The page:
Cubs may have to move Kosuke Fukudome before diving into free agency

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Paul Sullivan of the Chicago Tribune writes that the Cubs will be in the market for a power-hitting first baseman this offseason and may even be in the mix for Adam Dunn, but could be pretty limited financially unless they can unload Kosuke Fukudome’s contract:

The Cubs might need to trade Kosuke Fukudome before making an offer for any prominent free agent, though it will be difficult to find a trade partner without taking another overpaid player in return. Hendry did that with Milton Bradley last offseason, paving the way for the signing of center fielder Marlon Byrd.

Obviously swapping Milton Bradley for Carlos Silva worked out brilliantly for the Cubs last offseason, as Silva went 10-6 with a 4.22 ERA in 21 starts while Bradley hit .205 with a .641 OPS in 73 games for the Mariners, but the problem with making a similar swap involving Fukudome is that it won’t actually free up much money to pursue someone like Dunn.

By trading Fukudome the Cubs would clear a spot in the lineup for a good-hitting first baseman, but Sullivan questions “whether the Cubs can accommodate Dunn’s salary” and obviously no teams will be willing to swallow the $13.5 million Fukudome is owed in 2011.

In some respects Fukudome has gotten a bad rap because expectations were pretty high when he signed with the Cubs and his annual post-April fades have been frustrating, but he has hit .259/.368/.410 in three seasons. He’d be useful to a lot of teams as a platoon starter against right-handed pitching, but the question is how much of that $13.5 million the Cubs are willing to eat to move him.

The Cubs might need to trade Kosuke Fukudome before making an offer for any prominent free agent, though it will be difficult to find a trade partner without taking another overpaid player in return. Hendry did that with Milton Bradley last offseason, paving the way for the signing of center fielder Marlon Byrd.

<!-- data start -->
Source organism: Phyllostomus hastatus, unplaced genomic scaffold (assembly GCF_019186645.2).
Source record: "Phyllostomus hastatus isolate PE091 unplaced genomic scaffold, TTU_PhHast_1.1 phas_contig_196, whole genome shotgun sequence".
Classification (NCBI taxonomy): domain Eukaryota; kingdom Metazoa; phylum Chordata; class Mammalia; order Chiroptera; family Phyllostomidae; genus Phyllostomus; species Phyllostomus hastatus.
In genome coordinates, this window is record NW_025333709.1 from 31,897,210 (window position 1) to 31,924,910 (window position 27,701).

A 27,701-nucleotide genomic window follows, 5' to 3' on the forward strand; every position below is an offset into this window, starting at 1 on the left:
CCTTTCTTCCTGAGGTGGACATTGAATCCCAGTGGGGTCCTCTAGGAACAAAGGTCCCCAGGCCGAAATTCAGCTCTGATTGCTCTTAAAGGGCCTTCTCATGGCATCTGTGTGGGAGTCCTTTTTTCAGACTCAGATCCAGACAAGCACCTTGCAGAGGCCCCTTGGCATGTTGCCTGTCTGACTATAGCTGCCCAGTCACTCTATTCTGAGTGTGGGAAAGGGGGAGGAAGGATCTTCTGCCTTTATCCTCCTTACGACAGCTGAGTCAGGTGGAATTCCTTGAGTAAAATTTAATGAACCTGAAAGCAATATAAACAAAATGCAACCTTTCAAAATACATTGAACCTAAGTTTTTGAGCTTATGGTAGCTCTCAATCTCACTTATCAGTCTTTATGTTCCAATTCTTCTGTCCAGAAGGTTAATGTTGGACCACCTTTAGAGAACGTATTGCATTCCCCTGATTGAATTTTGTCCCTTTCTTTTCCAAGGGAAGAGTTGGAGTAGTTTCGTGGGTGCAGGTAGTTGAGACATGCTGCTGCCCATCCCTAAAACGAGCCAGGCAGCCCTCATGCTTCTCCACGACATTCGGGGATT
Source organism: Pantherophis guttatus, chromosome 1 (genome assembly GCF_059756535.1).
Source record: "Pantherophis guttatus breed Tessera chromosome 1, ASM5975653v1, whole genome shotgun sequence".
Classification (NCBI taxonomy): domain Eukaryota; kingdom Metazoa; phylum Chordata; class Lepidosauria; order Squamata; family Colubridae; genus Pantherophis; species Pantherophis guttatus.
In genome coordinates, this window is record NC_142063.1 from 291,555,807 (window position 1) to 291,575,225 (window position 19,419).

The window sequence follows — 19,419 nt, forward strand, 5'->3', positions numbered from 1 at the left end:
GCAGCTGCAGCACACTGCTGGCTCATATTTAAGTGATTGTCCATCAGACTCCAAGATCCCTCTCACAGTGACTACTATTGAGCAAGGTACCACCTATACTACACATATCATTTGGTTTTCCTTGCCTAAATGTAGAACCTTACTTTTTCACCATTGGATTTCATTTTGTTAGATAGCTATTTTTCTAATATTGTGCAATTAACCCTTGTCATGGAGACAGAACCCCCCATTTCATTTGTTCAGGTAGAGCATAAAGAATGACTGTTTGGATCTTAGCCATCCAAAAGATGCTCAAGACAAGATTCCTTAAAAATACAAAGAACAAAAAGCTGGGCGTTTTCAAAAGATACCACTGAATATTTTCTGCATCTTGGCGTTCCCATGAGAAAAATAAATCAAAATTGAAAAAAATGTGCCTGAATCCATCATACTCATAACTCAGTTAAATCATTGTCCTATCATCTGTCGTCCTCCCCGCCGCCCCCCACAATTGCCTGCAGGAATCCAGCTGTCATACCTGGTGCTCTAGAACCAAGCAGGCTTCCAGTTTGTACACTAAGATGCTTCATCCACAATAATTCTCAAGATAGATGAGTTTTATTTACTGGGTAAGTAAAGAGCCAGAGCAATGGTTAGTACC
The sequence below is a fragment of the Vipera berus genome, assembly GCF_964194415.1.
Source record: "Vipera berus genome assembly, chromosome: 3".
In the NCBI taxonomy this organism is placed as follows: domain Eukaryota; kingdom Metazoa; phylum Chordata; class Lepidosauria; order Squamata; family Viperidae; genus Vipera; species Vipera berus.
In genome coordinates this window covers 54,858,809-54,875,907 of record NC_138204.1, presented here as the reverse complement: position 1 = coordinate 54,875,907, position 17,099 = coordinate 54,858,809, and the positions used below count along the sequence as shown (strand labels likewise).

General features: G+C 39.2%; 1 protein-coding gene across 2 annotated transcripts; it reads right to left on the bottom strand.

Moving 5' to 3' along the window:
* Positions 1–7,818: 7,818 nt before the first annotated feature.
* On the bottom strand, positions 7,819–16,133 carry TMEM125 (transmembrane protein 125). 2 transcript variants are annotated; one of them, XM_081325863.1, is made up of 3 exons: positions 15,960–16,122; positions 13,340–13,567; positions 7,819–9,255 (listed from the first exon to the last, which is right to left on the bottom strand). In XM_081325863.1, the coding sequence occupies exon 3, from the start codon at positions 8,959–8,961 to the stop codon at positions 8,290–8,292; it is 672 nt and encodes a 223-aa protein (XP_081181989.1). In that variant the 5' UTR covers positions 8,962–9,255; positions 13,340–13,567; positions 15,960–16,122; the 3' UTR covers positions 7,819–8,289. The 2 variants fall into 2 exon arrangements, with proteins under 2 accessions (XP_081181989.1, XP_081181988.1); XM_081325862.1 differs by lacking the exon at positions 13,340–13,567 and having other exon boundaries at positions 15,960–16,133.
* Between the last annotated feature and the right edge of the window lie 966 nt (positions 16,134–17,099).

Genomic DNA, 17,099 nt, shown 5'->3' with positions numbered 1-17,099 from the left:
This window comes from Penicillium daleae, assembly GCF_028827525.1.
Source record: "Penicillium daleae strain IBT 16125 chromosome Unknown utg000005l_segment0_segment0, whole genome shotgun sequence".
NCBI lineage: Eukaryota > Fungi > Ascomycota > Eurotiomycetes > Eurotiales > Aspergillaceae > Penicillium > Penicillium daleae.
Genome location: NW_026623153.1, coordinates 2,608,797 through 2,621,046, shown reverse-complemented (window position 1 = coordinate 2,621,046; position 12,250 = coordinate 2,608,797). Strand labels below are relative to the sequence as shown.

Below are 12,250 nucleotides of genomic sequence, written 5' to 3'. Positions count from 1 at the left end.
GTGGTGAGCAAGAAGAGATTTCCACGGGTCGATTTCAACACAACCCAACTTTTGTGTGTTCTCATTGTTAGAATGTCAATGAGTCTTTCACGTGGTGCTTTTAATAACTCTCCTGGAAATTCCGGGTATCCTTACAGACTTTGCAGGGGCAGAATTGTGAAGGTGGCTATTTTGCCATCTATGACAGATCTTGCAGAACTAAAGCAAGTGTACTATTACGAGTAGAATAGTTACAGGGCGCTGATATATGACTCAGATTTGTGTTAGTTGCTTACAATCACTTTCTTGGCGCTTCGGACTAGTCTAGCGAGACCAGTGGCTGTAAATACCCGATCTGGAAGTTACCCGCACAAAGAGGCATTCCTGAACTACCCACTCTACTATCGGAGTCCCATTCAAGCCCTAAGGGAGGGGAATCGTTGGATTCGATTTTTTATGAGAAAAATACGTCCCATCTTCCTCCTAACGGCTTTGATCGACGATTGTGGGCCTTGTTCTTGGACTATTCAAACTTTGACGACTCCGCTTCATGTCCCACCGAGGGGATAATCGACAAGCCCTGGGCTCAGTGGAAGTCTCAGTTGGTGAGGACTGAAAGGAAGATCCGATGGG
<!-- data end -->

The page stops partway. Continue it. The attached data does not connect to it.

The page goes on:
Agent: Nick Senzel’s reassigment “egregious case of service time manipulation”

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Reds prospect Nick Senzel is ready for the majors. Although he battled injuries, the 23-year-old performed well with Triple-A Louisville last season, batting .310/.378/.509 with 20 extra-base hits, 25 RBI, 23 runs scored, and eight stolen bases in 193 plate appearances. Senzel has also performed well this spring, batting .308 across 39 at-bats.

The Reds, however, announced on Friday that Senzel was among a handful of players reassigned to minor league camp. Senzel was drafted as a third baseman, began playing second base last year, and had been playing in center field during spring training. The common thought is that the Reds, who have built a competitive roster, will keep Senzel at Triple-A to begin the season and call him up right after the club secures an extra year of contractual control.

Per ESPN’s Jeff Passan, Senzel’s agent Joel Wolfe calls Senzel’s reassignment an “egregious case of service time manipulation.” The full quote: